En EspaŅol

Q. Who is Mr. Smarty Plants?

A: There are those who suspect Wildflower Center volunteers are the culpable and capable culprits. Yet, others think staff members play some, albeit small, role. You can torture us with your plant questions, but we will never reveal the Green Guru's secret identity.

Help us grow by giving to the Plant Database Fund or by becoming a member

Did you know you can access the Native Plant Information Network with your web-enabled smartphone?

Share

Ask Mr. Smarty Plants

Ask Mr. Smarty Plants is a free service provided by the staff and volunteers at the Lady Bird Johnson Wildflower Center.

Search Smarty Plants
    
 
See a list of all Smarty Plants questions
Can't find the answer in our existing FAQs, submit a question to Mr. Smarty Plants.
Need help with plant identification, visit the plant identification page.
 
rate this answer
Not Yet Rated

Tuesday - September 27, 2011

From: Alexandria, VA
Region: Mid-Atlantic
Topic: Trees
Title: Small native trees for northern Virginia
Answered by: Guy Thompson

QUESTION:

Mr. Smarty Plants, I am looking for a native alternative to a Japanese Red Maple in northern Virginia. I would like a small tree that I can put in my front garden that will not pose a security risk my being overgrown and too large. We thought the Japanese Red Maple would be nice, because it is a smaller and more contained tree, but I do not want to introduce a non-native plant. PLEASE HELP! Thank you!

ANSWER:

You will find a list of small native trees suitable for your area at the following Lady Bird Johnson Wildflower Center web site.  Browsing through the list you may find just the ideal tree for your site.  I can from personal experience recommend certain species, including Cornus florida (Flowering dogwood), Cercis canadensis (Eastern redbud), Aesculus pavia (Scarlet buckeye), Chionanthus virginicus (White fringetree), Frangula caroliniana (Carolina buckthorn), Ilex vomitoria (Yaupon), Ptelea trifoliata (Wafer ash), Sorbus americana (American mountain ash) and Viburnum rufidulum (Rusty blackhaw viburnum).  Click on the species name to view a description.

Most of these species have attractive flowers and/or fruit.  Only one, Yaupon, is truly evergreen, but some others hold their leaves well into the autumn.  I attach images of the species mentioned above from the Wildflower Center's Image Gallery.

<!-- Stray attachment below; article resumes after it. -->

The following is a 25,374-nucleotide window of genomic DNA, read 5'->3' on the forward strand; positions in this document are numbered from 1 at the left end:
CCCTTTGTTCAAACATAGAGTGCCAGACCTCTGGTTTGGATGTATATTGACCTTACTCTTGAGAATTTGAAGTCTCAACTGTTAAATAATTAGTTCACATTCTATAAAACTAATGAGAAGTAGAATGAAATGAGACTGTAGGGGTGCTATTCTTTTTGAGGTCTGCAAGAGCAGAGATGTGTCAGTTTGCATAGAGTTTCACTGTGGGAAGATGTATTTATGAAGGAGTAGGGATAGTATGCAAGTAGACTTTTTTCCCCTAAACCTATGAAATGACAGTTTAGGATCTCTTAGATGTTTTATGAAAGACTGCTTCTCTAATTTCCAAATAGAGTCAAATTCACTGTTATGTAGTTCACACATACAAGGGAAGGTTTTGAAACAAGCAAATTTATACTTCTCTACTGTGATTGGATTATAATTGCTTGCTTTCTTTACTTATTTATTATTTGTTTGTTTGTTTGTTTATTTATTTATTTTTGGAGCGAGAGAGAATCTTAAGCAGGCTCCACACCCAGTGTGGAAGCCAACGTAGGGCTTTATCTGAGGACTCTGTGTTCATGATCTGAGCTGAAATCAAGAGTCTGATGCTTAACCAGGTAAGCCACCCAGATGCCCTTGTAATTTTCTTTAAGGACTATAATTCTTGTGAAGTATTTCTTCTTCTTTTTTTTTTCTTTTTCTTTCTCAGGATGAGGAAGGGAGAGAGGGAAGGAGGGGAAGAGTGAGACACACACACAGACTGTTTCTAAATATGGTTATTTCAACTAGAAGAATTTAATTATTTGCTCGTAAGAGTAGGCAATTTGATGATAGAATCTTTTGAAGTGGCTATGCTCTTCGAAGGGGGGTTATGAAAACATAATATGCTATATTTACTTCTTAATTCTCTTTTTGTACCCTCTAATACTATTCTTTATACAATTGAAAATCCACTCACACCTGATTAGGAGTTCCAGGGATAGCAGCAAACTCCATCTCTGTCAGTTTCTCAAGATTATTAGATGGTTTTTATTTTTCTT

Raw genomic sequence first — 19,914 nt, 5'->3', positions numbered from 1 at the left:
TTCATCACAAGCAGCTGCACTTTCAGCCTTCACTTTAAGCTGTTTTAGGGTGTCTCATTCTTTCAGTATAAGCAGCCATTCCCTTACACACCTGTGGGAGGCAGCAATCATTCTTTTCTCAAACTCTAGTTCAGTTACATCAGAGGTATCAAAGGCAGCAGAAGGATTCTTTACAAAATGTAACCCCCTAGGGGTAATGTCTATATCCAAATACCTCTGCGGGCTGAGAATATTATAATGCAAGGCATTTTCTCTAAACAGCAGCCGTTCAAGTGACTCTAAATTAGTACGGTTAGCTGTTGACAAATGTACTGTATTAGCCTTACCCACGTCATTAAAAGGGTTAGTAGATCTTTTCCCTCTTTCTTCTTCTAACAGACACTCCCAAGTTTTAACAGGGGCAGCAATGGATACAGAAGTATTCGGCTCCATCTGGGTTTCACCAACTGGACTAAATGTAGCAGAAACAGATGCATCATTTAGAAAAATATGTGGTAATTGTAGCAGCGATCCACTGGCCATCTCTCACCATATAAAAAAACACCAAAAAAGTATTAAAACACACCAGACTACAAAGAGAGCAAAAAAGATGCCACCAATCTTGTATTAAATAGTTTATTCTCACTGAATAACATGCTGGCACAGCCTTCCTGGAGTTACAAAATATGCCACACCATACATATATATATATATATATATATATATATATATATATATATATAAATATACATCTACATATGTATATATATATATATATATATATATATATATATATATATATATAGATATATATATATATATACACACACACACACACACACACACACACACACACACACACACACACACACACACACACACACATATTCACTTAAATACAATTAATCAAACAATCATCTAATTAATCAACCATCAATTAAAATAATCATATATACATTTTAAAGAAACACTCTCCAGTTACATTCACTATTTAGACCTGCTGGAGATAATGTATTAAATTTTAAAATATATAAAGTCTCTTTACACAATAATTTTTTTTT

From the Image Gallery


Flowering dogwood
Cornus florida

Eastern redbud
Cercis canadensis

Scarlet buckeye
Aesculus pavia

White fringetree
Chionanthus virginicus

Carolina buckthorn
Frangula caroliniana

Yaupon
Ilex vomitoria

Wafer ash
Ptelea trifoliata

American mountain ash
Sorbus americana

Rusty blackhaw viburnum
Viburnum rufidulum

More Trees Questions

Evergreen groundcover under pine tree in NY
May 23, 2008 - Hello! I live in upstate NY. I'm trying to find an evergreen ground cover to plant under a pine tree. I believe it's a white spruce (but I'm not postive). I've read conflicting information reg...
view the full question and answer

Madrones in Michigan?
November 01, 2010 - Will a Arbutus menziesii (Pursh Pacific madrone) grow in Huron County Michigan? I'm at the "tip of Michigan's thumb".
view the full question and answer

Problems with a two year old persimmon tree in Fredricksburg, TX.
May 22, 2013 - Hi Mr/Ms Smarty Plants, We planted a 4-ft Texas Persimmon, Diospyros texana, 2-years ago, with wonderful leaf and fruit production since. We recently had a hail storm (5/9/13) and although mos...
view the full question and answer

Will Black Walnut trees grow in Boerne TX?
June 01, 2011 - Was curious if any one sells Black Walnut Trees??? They used to be around the Boerne, TX area and I wondered if we could try to grow them.
view the full question and answer

Pruning Texas madrone trees from Utopia TX
August 19, 2012 - I have a number of large Texas Madrone trees on my ranch in Utopia Texas. A few of them have dead limbs and I was wondering whether I should cut off the dead limbs or just leave the tree alone. I wa...
view the full question and answer

Smarty Plants's Facebook profile Support the Wildflower Center by Donating Online or Becoming a Member today.

Mr. Smarty Plants wants you to be his Facebook friend. Click the Facebook icon to add yourself to Mr. Smarty Plants list of friends.
E-NEWSLETTER | BECOME A MEMBER | DONATE NOW | MEDIA | SITEMAP
© 2014 Lady Bird Johnson Wildflower Center